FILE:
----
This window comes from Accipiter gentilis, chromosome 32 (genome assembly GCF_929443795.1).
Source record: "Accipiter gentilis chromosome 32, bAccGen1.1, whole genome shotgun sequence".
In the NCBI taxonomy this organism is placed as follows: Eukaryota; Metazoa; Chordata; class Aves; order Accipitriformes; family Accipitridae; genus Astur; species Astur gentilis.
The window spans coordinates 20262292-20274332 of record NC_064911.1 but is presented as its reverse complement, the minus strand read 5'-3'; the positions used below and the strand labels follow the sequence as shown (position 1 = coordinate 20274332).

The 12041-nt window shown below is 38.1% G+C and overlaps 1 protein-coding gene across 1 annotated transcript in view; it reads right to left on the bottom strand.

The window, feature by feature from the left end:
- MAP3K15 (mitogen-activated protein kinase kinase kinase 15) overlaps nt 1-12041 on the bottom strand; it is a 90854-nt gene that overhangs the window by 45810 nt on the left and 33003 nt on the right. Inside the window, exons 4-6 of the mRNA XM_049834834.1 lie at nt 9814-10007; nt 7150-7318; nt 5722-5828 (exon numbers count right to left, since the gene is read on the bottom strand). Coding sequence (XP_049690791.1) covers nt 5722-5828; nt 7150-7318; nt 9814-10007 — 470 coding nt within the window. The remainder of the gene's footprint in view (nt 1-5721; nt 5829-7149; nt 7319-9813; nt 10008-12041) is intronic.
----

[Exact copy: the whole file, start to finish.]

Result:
This window comes from Accipiter gentilis, chromosome 32 (genome assembly GCF_929443795.1).
Source record: "Accipiter gentilis chromosome 32, bAccGen1.1, whole genome shotgun sequence".
In the NCBI taxonomy this organism is placed as follows: Eukaryota; Metazoa; Chordata; class Aves; order Accipitriformes; family Accipitridae; genus Astur; species Astur gentilis.
The window spans coordinates 20262292-20274332 of record NC_064911.1 but is presented as its reverse complement, the minus strand read 5'-3'; the positions used below and the strand labels follow the sequence as shown (position 1 = coordinate 20274332).

The 12041-nt window shown below is 38.1% G+C and overlaps 1 protein-coding gene across 1 annotated transcript in view; it reads right to left on the bottom strand.

The window, feature by feature from the left end:
- MAP3K15 (mitogen-activated protein kinase kinase kinase 15) overlaps nt 1-12041 on the bottom strand; it is a 90854-nt gene that overhangs the window by 45810 nt on the left and 33003 nt on the right. Inside the window, exons 4-6 of the mRNA XM_049834834.1 lie at nt 9814-10007; nt 7150-7318; nt 5722-5828 (exon numbers count right to left, since the gene is read on the bottom strand). Coding sequence (XP_049690791.1) covers nt 5722-5828; nt 7150-7318; nt 9814-10007 — 470 coding nt within the window. The remainder of the gene's footprint in view (nt 1-5721; nt 5829-7149; nt 7319-9813; nt 10008-12041) is intronic.